Excessive sparkling may be a symptom of naughtiness
This is a question I hear fairly often, whenever someone learns that Daphne needs a kidney transplant. I get it, people have a preconceived image of those “in the transplant list,” and want to know if Daphne fits that picture.
We knew from her first days of life that her kidneys were sick. After birth, it took her hours to produce urine, then labs showed her creatinine was incredibly high. We didn’t know then that the kidneys would kick in and improve enough to let her get this far, but we also didn’t know that her kidney function would remain fairly low.
Kidney disease is very tricky because the kidneys can compensate for low function, enough that there are no clear symptoms until function is dangerously low. We monitor Daphne’s labs (now monthly) so we have a very good sense of how much/little the kidneys are working. So, yes, she has symptoms. But they are not that easy to tell if you just see her at the playground. I feel ridiculous even writing this disclaimer, but here it is: I am (obviously) not a doctor and my explanations for each symptom are far from scientific.
1- Poor appetite and growth – this is a murky one. Is it a prematurity issue or a kidney disease issue? Lots of former micropreemies have a hard time growing and gaining. Kids with renal disease often have poor growth too, and some have nausea and lousy appetite. Daphne has been growing well on HGH, and her eating has improved. Weight gain is still challenging. Getting her to grow should be an Olympic sport.
2 – She gets dehydrated really, really easily. Her kidneys need a lot of water to be able to dissolve the junk that they need to eliminate. If she doesn’t drink enough fluids, she gets dry. It is obvious (to me) because I can smell acetone in her breath and she literally shrivels like a flower. It is terrifying and we don’t play games with dehydration, since it can further deteriorate her kidneys. If she vomits too much, or refuses to drink, off to the hospital for an IV we go.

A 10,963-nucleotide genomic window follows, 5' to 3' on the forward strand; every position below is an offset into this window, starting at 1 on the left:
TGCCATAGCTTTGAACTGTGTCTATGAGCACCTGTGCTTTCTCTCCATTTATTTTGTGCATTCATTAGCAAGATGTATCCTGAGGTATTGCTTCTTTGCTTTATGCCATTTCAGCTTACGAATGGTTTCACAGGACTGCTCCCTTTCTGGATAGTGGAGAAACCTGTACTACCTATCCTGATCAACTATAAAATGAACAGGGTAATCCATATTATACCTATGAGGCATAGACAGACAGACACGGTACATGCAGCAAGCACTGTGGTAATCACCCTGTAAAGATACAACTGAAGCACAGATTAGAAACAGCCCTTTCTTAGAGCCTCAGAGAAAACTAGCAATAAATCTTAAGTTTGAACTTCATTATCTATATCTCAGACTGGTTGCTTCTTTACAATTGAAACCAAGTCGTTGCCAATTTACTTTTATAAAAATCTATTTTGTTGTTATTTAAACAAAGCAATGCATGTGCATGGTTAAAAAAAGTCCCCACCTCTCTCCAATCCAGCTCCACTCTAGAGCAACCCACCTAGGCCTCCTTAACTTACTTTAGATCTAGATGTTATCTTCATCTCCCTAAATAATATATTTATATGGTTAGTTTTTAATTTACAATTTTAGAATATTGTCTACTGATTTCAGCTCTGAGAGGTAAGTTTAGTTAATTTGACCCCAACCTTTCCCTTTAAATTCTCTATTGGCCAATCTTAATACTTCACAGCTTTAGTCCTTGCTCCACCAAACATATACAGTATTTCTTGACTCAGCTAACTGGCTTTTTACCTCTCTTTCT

3 – Her urine is clear and doesn’t really smell like pee. Another sign that the kidneys are not filtering properly.
4 – Her complexion is pale and she often has dark circles under her eyes. From what I hear, this changes immediately after the transplant.
There are some symptoms of renal disease that she doesn’t have (yet), for one reason or another. Her blood pressure is normal. She is not anemic. She does not retain fluid and her urine output is good. Her blood sugar is normal. All good things.
We have been able to manage her disease with lots of monitoring and dietary changes so far, and hope that she can remain stable a little longer before the transplant. I also hope that she can grow and gain during these months of stability. I am allowed to hope, right?